Around the mixing tube 29 is provided the cooling device 19 for cooling inside the mixing tube 29. The inner wall section of the mixing tube 29 is at least partially made of a water repelling material such as fluoro resin having a water repelling property for water and for an aqueous solution containing water. Also, the mixing tube 29 is in communication with the vapor generating section 22 a and extends upward from the upper portion thereof.

Thus, even when the vapor in the mixing tube 29 condenses on the inner wall section of the mixing tube 29 and becomes water, the water flows back to the vapor generating section 22 a along the inner wall section, thus efficiently using water as a condensing agent.

The heating device 7 provided around the vapor generating section 22 a, and the cooling device 19 of the mixing tube 29 are each provided with adjusting means (not shown) such as a programmed microcomputer which controls the temperature at a predetermined value based on the measurement results of thermometers 8 respectively provided for the vapor generating section 22 a and the mixing section 22 b.

The manufacturing apparatus 21 a is capable of producing the same hydrophilic particles as that produced by the manufacturing apparatus 21 by the same operations except for the following operations, which are not performed by the manufacturing apparatus 21.

The following will describe such operations. First, the liquid particles adjusted in the atomizer 10 are supplied into the vapor generating section 22 a from the upper side (right side) of the end portion of the reservoir 2 c in the inner processing space of the vapor generating section 22 a through the particle supply tube 4, thus simplifying the arrangement.

Therefore, in the manufacturing apparatus 21 a, as with the manufacturing apparatus 21, water can be condensed on the surface of the liquid particles, and the condensation of water on the surface of the liquid particles can be made uniform, thus stably producing the hydrophilic particles.

When producing the hydrophilic particles using the manufacturing apparatus 21 a having the described arrangement, instead of cooling the vapor in the mixing tube 29 after supplying the liquid particles into the vapor generating section 22 a, the liquid particles may be introduced into the vapor generating section 22 a after cooling it using the cooling device 19 (cooled to a temperature lower than that of saturated vapor in the vapor generating section 22 a) provided around the particle supply tube 18, by which the supersaturated atmosphere of the vapor is created by the temperature difference between the vapor and the liquid particles, so as to condense the vapor-derived water on the surface of the liquid particles.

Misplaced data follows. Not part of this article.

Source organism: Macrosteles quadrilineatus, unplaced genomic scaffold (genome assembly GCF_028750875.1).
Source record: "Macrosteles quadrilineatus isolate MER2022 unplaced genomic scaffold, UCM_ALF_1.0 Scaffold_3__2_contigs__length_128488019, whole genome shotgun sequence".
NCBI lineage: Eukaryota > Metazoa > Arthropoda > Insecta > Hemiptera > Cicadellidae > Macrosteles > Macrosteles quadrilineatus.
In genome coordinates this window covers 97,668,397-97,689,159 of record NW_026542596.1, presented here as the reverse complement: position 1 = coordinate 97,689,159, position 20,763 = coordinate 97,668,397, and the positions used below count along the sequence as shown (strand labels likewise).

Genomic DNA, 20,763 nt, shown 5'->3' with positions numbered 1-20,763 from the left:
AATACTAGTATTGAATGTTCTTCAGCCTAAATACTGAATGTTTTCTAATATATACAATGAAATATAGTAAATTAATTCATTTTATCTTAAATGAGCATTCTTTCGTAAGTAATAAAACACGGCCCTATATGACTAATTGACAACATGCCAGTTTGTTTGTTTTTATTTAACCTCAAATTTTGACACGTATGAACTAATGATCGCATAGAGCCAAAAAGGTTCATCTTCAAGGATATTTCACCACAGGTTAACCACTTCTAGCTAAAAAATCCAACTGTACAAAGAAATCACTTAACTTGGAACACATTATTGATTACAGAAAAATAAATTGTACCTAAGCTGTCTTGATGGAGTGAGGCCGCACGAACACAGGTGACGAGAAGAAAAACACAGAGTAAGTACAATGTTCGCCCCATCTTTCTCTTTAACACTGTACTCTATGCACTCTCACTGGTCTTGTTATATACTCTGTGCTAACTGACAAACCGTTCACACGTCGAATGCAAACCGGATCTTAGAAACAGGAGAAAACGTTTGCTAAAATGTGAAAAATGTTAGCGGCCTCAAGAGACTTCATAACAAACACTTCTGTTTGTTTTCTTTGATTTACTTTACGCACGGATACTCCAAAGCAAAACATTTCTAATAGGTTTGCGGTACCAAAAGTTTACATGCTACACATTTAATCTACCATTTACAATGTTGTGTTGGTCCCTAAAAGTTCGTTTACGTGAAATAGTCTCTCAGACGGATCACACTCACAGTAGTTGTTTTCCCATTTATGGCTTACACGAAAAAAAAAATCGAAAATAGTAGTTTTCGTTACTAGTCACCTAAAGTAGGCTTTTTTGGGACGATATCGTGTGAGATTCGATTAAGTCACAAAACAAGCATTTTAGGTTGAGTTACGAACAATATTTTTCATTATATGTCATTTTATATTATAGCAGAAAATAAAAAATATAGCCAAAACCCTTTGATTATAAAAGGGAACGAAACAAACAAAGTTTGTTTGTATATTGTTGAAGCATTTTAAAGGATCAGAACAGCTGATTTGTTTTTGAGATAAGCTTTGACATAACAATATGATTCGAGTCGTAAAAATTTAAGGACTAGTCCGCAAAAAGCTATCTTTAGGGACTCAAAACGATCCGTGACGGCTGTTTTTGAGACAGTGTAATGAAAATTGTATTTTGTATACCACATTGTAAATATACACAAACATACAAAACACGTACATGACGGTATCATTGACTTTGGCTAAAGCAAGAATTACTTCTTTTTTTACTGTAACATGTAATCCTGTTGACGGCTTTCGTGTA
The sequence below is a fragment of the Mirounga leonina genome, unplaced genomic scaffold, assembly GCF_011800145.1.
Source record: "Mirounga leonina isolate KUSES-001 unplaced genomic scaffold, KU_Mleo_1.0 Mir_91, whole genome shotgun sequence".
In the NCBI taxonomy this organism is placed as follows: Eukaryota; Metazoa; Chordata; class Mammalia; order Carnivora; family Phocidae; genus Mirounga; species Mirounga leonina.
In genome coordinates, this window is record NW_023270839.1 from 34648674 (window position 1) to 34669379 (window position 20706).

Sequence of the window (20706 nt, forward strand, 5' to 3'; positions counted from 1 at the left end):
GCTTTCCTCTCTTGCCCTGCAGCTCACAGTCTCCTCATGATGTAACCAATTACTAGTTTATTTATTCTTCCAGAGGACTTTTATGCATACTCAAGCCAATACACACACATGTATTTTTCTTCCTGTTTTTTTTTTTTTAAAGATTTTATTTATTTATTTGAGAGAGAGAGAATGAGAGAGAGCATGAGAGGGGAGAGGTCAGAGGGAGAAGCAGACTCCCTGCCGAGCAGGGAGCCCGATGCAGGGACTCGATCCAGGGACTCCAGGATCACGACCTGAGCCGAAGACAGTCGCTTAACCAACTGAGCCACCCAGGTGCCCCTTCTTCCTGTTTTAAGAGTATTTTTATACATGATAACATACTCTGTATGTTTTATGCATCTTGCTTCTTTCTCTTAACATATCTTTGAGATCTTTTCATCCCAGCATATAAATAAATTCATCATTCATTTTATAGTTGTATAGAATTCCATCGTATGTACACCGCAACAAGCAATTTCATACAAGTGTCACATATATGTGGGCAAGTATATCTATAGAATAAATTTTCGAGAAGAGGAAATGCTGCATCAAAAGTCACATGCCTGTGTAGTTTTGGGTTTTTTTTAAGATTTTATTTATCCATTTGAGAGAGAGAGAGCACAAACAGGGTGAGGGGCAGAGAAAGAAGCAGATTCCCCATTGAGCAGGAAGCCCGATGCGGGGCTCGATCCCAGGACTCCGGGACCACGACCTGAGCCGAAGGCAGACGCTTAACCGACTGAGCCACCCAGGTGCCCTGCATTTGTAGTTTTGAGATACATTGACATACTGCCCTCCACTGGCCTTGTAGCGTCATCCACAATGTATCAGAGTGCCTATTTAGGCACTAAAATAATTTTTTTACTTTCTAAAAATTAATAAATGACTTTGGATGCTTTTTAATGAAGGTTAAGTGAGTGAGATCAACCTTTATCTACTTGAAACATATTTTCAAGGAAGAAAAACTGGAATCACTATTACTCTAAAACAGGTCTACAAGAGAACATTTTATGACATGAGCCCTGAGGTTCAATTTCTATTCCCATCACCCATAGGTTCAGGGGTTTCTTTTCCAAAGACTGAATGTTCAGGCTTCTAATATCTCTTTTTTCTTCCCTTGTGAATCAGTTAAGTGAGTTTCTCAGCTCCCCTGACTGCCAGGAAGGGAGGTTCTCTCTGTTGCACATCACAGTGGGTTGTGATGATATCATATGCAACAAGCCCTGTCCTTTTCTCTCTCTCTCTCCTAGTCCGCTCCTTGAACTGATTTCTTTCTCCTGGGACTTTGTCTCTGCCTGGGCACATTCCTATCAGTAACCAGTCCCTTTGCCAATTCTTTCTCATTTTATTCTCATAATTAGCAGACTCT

Further alternatively, the liquid particles may be introduced into the vapor generating section 22 a after it was cooled (cooled to a temperature lower than the temperature of saturated vapor in the vapor generating section 22 a), by providing the cooling device 19 on the preceding stage of the atomizer 10 and by pre-cooling the inert gas (carrier) to be supplied into the atomizer 10. Further, the liquid particles and inert gas (carrier) to be supplied to the vapor generating section 22 a may also be cooled beforehand. When the inert gas is to be pre-cooled in this way, the mixing section 22 b including the mixing tube 29 can be omitted, thus further simplifying the manufacturing apparatus 21 a.

Further, even though the atomizer 10 was used as an example to adjust the liquid particles in the manufacturing apparatuses 21 and 21 a, the adjusting method of liquid particles is not particularly limited, and as shown in FIG. 4, it is possible for example to use a granulation device 10 a of an atomizer type which spins off a liquid film by a centrifugal force to form liquid particles as liquid droplets. The granulation device 10 a of an atomizer type can produce liquid particles of a small particle size even when the concentration and viscosity of the solution 14 are high.

In the granulation device 10 a, the solution 14 in which an yellow pigment as a hydrophobic substance is dissolved in an acidic liquid is supplied through a guiding tube 150 over a rotary plate 160 as a rotating section. The rotary plate 160 is rotating at a high revolution rate, and the solution 14 in the form of a liquid film on the rotary plate 160 is spun off from the periphery of the rotary plate 160 by a centrifugal force to be an aerosol (mist). The liquid particles in the form of an aerosol are carried to the modifying chamber 22 via the optical measuring device 3B by the inert gas (carrier). The liquid particles which are unnecessary, e.g., liquid particles which are too small in particle size, are selected out to be drained through a drainage 170.